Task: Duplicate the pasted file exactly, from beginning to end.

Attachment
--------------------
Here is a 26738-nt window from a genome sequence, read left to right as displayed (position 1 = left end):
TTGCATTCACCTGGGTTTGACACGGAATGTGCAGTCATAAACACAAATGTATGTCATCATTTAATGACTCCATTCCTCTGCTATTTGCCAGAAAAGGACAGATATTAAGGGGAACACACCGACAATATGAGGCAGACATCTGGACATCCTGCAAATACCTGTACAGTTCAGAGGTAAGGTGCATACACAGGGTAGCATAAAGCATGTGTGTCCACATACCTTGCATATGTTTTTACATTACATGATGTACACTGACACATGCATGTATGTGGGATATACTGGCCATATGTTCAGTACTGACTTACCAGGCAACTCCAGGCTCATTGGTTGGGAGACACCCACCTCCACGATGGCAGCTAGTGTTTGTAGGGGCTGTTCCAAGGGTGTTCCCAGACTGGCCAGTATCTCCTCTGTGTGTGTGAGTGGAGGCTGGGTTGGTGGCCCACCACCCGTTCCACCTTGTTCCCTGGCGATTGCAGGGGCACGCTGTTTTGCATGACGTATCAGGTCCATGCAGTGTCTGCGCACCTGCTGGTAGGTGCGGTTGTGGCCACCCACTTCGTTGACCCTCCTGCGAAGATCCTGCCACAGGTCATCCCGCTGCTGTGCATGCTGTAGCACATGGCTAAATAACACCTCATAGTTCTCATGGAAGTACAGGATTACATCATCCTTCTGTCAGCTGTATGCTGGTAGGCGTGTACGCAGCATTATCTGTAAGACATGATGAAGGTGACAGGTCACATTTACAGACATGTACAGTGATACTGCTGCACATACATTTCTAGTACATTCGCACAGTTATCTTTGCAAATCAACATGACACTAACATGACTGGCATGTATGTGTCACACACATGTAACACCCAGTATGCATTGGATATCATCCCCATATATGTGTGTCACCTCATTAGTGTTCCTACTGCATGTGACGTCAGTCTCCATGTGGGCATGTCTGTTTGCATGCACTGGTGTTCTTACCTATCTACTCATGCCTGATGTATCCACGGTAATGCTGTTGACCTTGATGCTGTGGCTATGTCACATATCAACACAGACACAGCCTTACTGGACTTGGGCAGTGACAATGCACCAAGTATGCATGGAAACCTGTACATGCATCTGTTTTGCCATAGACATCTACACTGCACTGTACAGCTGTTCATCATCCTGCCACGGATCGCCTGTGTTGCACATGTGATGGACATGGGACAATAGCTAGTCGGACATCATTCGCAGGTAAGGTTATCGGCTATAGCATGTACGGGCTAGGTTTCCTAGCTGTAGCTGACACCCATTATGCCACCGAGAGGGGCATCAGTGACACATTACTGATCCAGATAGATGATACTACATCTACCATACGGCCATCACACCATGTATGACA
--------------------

Here is a 26738-nt window from a genome sequence, read left to right as displayed (position 1 = left end):
TTGCATTCACCTGGGTTTGACACGGAATGTGCAGTCATAAACACAAATGTATGTCATCATTTAATGACTCCATTCCTCTGCTATTTGCCAGAAAAGGACAGATATTAAGGGGAACACACCGACAATATGAGGCAGACATCTGGACATCCTGCAAATACCTGTACAGTTCAGAGGTAAGGTGCATACACAGGGTAGCATAAAGCATGTGTGTCCACATACCTTGCATATGTTTTTACATTACATGATGTACACTGACACATGCATGTATGTGGGATATACTGGCCATATGTTCAGTACTGACTTACCAGGCAACTCCAGGCTCATTGGTTGGGAGACACCCACCTCCACGATGGCAGCTAGTGTTTGTAGGGGCTGTTCCAAGGGTGTTCCCAGACTGGCCAGTATCTCCTCTGTGTGTGTGAGTGGAGGCTGGGTTGGTGGCCCACCACCCGTTCCACCTTGTTCCCTGGCGATTGCAGGGGCACGCTGTTTTGCATGACGTATCAGGTCCATGCAGTGTCTGCGCACCTGCTGGTAGGTGCGGTTGTGGCCACCCACTTCGTTGACCCTCCTGCGAAGATCCTGCCACAGGTCATCCCGCTGCTGTGCATGCTGTAGCACATGGCTAAATAACACCTCATAGTTCTCATGGAAGTACAGGATTACATCATCCTTCTGTCAGCTGTATGCTGGTAGGCGTGTACGCAGCATTATCTGTAAGACATGATGAAGGTGACAGGTCACATTTACAGACATGTACAGTGATACTGCTGCACATACATTTCTAGTACATTCGCACAGTTATCTTTGCAAATCAACATGACACTAACATGACTGGCATGTATGTGTCACACACATGTAACACCCAGTATGCATTGGATATCATCCCCATATATGTGTGTCACCTCATTAGTGTTCCTACTGCATGTGACGTCAGTCTCCATGTGGGCATGTCTGTTTGCATGCACTGGTGTTCTTACCTATCTACTCATGCCTGATGTATCCACGGTAATGCTGTTGACCTTGATGCTGTGGCTATGTCACATATCAACACAGACACAGCCTTACTGGACTTGGGCAGTGACAATGCACCAAGTATGCATGGAAACCTGTACATGCATCTGTTTTGCCATAGACATCTACACTGCACTGTACAGCTGTTCATCATCCTGCCACGGATCGCCTGTGTTGCACATGTGATGGACATGGGACAATAGCTAGTCGGACATCATTCGCAGGTAAGGTTATCGGCTATAGCATGTACGGGCTAGGTTTCCTAGCTGTAGCTGACACCCATTATGCCACCGAGAGGGGCATCAGTGACACATTACTGATCCAGATAGATGATACTACATCTACCATACGGCCATCACACCATGTATGACA